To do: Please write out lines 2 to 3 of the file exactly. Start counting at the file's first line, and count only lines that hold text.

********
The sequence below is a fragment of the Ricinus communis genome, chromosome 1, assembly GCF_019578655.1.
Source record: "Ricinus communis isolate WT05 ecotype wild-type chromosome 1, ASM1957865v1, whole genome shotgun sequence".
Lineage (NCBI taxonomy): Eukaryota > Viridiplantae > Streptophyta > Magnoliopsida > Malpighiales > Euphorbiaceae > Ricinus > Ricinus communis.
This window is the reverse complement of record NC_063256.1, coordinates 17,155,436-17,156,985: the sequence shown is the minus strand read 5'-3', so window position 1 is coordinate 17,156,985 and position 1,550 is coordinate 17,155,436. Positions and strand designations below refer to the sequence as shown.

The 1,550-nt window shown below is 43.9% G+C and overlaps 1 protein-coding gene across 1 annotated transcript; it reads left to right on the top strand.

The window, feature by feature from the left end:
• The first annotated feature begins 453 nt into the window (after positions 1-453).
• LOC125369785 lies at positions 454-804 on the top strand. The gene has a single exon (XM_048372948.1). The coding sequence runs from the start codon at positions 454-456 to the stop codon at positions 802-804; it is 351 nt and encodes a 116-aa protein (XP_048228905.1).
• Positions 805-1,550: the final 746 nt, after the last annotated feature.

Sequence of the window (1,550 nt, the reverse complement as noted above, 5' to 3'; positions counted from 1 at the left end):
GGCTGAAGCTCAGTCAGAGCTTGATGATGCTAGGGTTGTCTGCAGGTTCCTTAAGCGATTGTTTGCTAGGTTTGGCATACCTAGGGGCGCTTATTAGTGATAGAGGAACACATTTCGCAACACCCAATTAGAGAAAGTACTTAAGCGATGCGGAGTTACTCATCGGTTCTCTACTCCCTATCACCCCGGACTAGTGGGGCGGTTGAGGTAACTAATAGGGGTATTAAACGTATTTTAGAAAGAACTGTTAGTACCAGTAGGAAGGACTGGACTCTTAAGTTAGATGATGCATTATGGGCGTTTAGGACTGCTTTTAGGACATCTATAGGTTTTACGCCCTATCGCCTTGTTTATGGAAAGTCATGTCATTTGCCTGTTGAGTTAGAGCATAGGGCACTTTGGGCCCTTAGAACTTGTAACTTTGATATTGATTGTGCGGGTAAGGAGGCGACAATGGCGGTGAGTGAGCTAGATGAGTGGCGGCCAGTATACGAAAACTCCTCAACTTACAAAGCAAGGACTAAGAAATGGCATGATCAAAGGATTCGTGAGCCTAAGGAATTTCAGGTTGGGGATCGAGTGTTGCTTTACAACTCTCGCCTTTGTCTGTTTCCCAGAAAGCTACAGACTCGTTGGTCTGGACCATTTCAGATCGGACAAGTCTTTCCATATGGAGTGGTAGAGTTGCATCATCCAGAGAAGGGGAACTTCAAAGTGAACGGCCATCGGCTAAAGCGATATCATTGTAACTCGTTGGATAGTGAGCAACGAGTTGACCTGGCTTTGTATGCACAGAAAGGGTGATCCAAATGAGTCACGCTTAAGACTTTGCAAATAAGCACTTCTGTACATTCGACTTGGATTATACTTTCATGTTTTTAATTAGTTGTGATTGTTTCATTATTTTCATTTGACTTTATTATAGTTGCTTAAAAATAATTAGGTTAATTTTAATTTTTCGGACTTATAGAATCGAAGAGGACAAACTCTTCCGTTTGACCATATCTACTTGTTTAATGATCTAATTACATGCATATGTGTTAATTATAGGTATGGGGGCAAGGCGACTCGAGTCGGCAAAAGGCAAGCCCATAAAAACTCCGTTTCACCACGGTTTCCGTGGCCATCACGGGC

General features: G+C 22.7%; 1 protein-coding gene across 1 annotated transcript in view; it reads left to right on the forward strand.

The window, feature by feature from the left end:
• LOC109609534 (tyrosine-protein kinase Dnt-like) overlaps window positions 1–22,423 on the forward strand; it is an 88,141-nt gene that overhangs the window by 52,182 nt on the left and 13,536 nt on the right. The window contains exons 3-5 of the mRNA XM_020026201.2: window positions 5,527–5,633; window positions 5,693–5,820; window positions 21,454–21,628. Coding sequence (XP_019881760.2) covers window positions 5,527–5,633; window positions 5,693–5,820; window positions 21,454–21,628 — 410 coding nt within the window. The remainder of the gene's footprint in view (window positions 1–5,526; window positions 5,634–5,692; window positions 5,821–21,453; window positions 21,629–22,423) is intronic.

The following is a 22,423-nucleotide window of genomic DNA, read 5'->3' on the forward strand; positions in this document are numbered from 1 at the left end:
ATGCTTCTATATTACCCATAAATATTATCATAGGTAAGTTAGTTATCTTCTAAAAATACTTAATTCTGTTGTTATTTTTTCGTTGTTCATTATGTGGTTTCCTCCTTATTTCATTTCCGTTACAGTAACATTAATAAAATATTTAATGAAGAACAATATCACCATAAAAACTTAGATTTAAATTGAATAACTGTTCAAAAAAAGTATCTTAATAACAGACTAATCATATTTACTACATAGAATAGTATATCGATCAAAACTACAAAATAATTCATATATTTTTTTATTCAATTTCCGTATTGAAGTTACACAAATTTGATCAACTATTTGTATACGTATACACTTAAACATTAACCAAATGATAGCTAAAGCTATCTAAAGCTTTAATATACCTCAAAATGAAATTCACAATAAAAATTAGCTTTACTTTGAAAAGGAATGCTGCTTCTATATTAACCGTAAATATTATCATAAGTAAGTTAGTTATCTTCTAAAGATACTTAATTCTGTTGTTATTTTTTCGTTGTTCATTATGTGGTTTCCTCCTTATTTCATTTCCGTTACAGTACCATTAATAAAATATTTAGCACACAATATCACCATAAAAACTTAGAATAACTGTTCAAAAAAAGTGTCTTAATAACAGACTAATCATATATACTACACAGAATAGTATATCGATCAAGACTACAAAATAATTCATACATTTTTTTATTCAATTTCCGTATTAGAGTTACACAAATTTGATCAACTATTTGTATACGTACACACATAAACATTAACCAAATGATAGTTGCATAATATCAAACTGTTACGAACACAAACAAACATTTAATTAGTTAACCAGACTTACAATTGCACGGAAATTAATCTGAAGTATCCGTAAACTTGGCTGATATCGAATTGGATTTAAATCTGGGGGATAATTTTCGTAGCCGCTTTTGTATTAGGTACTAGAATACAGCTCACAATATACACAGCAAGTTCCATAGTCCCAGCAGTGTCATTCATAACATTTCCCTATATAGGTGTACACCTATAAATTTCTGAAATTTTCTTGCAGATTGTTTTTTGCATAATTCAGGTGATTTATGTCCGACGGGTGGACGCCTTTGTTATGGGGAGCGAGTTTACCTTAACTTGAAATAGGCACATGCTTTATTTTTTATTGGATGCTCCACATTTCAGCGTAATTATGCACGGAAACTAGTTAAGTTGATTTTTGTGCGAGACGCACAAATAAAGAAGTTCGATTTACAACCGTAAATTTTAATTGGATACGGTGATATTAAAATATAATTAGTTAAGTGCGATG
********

Source record: "Ricinus communis isolate WT05 ecotype wild-type chromosome 1, ASM1957865v1, whole genome shotgun sequence".
Lineage (NCBI taxonomy): Eukaryota > Viridiplantae > Streptophyta > Magnoliopsida > Malpighiales > Euphorbiaceae > Ricinus > Ricinus communis.